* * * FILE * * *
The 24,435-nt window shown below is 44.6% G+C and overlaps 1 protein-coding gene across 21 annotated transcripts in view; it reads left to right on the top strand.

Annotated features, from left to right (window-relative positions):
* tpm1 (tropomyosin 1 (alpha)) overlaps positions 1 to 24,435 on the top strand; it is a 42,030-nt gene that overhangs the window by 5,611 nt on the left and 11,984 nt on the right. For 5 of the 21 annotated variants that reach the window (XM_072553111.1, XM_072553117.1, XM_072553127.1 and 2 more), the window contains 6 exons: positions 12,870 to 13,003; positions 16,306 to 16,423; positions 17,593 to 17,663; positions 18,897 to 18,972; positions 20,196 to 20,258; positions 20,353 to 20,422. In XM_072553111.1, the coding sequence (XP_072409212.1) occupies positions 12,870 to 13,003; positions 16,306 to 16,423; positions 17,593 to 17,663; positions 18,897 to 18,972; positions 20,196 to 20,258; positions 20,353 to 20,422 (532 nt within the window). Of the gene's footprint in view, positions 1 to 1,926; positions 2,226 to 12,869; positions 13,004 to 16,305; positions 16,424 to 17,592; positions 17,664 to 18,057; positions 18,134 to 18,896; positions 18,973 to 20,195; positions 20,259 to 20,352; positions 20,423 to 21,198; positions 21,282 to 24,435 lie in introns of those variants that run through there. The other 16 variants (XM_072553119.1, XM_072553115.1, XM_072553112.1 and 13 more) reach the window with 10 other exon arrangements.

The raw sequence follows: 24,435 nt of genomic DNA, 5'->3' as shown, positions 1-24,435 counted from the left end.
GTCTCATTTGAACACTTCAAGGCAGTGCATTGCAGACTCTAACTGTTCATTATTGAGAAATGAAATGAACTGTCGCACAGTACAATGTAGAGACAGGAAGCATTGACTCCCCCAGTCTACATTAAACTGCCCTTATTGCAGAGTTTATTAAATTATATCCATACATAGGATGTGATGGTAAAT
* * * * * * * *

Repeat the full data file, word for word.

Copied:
The 24,435-nt window shown below is 44.6% G+C and overlaps 1 protein-coding gene across 21 annotated transcripts in view; it reads left to right on the top strand.

Annotated features, from left to right (window-relative positions):
* tpm1 (tropomyosin 1 (alpha)) overlaps positions 1 to 24,435 on the top strand; it is a 42,030-nt gene that overhangs the window by 5,611 nt on the left and 11,984 nt on the right. For 5 of the 21 annotated variants that reach the window (XM_072553111.1, XM_072553117.1, XM_072553127.1 and 2 more), the window contains 6 exons: positions 12,870 to 13,003; positions 16,306 to 16,423; positions 17,593 to 17,663; positions 18,897 to 18,972; positions 20,196 to 20,258; positions 20,353 to 20,422. In XM_072553111.1, the coding sequence (XP_072409212.1) occupies positions 12,870 to 13,003; positions 16,306 to 16,423; positions 17,593 to 17,663; positions 18,897 to 18,972; positions 20,196 to 20,258; positions 20,353 to 20,422 (532 nt within the window). Of the gene's footprint in view, positions 1 to 1,926; positions 2,226 to 12,869; positions 13,004 to 16,305; positions 16,424 to 17,592; positions 17,664 to 18,057; positions 18,134 to 18,896; positions 18,973 to 20,195; positions 20,259 to 20,352; positions 20,423 to 21,198; positions 21,282 to 24,435 lie in introns of those variants that run through there. The other 16 variants (XM_072553119.1, XM_072553115.1, XM_072553112.1 and 13 more) reach the window with 10 other exon arrangements.

The raw sequence follows: 24,435 nt of genomic DNA, 5'->3' as shown, positions 1-24,435 counted from the left end.
GTCTCATTTGAACACTTCAAGGCAGTGCATTGCAGACTCTAACTGTTCATTATTGAGAAATGAAATGAACTGTCGCACAGTACAATGTAGAGACAGGAAGCATTGACTCCCCCAGTCTACATTAAACTGCCCTTATTGCAGAGTTTATTAAATTATATCCATACATAGGATGTGATGGTAAAT